Zuza Kurzawa

Interim reporter Pauline Kosalka interviewed Zuza Kurzawa, a Queen’s student arrested at Carleton University in October for participation in a GAP demonstration, by email. Kurzawa was a 2009 Fr. Ted Colleton Scholarship winner.

The Interim: Why did you enter the 2009 Father Ted Scholarship contest? What was your essay about? What especially did you want to convey to the readers?

Zuza Kurzawa: I initially entered the contest under the recommendation of a philosophy teacher in my high school. We had devoted a lot of class discussion to pro-life causes and, knowing my convictions, suggested I participate. My essay discussed the theme of spiritual starvation. What I tried to convey was the relationship between spiritual starvation and its effect on the perversion of truth. When blinded to truth, people fail to recognize the humanity of their fellow man. In the issues of abortion and euthanasia particularly, people have refused the humanity of those affected; unless their hearts become open to truth, these injustices will never be solved.

TI: Were you involved in the pro-life movement before you wrote the essay?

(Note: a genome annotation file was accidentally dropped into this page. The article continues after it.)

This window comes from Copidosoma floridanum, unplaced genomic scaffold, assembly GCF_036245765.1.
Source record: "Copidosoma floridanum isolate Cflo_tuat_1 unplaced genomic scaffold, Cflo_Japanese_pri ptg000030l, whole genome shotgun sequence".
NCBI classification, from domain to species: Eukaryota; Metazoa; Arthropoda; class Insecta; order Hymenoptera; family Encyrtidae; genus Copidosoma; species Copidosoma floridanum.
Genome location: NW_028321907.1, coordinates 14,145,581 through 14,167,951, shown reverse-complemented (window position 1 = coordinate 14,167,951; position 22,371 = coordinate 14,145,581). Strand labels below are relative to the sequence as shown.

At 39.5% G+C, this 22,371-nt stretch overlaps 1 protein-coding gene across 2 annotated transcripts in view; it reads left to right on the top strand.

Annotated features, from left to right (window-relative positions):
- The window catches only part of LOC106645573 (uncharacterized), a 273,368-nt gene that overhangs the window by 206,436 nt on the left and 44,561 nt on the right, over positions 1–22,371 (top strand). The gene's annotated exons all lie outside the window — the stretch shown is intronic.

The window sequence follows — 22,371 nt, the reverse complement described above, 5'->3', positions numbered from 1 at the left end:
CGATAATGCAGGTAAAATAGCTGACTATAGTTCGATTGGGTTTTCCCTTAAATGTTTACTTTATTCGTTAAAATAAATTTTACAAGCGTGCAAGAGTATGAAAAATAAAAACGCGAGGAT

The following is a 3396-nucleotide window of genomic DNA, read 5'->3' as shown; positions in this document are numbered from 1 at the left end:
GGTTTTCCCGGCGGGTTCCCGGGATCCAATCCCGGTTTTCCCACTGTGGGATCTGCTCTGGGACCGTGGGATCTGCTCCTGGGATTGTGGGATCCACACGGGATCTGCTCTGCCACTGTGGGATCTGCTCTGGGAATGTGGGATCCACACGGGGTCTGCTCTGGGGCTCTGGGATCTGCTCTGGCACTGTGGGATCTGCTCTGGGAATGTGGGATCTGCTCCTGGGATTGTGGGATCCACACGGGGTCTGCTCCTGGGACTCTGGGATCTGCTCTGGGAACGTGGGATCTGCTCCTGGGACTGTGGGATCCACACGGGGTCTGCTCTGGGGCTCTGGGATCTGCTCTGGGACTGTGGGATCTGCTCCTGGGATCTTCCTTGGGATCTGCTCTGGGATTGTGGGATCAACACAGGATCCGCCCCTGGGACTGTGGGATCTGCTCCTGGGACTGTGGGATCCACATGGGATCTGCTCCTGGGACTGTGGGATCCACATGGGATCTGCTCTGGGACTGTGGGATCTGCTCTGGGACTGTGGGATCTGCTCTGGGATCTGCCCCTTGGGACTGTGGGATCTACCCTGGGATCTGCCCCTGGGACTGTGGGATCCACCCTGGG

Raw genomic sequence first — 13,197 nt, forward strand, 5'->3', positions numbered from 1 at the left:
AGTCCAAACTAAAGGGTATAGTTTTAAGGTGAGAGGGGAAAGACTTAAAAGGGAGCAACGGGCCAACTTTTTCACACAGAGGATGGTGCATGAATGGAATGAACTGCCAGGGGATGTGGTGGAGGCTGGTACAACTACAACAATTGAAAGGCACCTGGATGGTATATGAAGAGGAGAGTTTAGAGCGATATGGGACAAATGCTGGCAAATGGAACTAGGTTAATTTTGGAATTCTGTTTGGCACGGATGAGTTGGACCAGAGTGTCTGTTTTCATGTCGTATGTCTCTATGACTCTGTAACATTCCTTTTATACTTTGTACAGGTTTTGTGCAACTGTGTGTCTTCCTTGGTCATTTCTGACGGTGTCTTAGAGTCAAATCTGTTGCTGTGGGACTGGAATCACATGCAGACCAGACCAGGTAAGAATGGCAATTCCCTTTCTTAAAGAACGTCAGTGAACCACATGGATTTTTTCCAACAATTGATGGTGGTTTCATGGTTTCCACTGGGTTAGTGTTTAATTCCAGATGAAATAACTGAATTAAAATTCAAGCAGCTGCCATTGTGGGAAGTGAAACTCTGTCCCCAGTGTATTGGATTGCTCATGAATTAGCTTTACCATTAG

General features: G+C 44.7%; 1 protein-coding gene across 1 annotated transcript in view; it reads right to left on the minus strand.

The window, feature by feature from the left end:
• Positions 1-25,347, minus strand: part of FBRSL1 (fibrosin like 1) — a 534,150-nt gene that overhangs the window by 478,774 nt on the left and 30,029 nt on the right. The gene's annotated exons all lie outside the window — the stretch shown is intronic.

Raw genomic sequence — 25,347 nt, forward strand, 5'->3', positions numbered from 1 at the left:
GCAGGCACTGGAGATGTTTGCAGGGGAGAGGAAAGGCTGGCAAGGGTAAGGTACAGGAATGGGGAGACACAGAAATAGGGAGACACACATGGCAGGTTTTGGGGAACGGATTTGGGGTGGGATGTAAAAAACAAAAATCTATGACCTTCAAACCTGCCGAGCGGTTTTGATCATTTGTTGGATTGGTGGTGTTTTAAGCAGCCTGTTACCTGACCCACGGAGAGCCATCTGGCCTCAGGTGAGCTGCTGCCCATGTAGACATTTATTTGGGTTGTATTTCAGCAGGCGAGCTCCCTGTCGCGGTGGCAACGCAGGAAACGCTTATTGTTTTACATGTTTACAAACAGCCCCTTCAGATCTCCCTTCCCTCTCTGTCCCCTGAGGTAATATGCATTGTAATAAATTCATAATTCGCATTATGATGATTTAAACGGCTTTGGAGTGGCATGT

ZK: I was involved with pro-life initiatives a little in high school, in the sense that I attended the March for Life, but I did not actively participate. Although I knew I was pro-life, I did not actualize my beliefs until university, whereby I joined the campus pro-life group. I suppose the main reason why I am so struck by the pro-life movement is because it seeks to affirm dignity and truth. In fighting these culture wars, I knew that being quiet about truth would just perpetuate the injustice.

TI: You currently attend Queen’s University. Are you a member of pro-life organizations on campus? How are pro-lifers treated by the university?

ZK: I am the President of Queen’s Alive, the campus pro-life group. In general our club is accepted. There were a few problems after I returned from the Carleton GAP, but no one has openly tried to de-ratify our club.

TI: How did you come to participate in the GAP pro-life demonstration at Carleton University on Oct. 4? Why did you participate?

ZK: A member of Queen’s Alive knew students at Carleton and extended the invitation for us to participate. I decided to participate because I hadn’t to date tried graphic displays. Hearing the testimonies about the fruit of GAP, I knew it was something I had to try. I also knew the students would need support, and so I decided to participate.

TI: What is GAP about?

ZK: The Genocide Awareness Project is a graphic display that compares aborted fetuses to victims of other genocides. Within all genocides, all victims are denied personhood, seen as burdens, killed systematically and in mass numbers. GAP shows why the comparison between abortion and other genocide victims is reasonable. Because it is so contentious, it always attracts attention and has also (come) to be known as one of the most effective ways of changing pro-choice hearts to pro-life ones.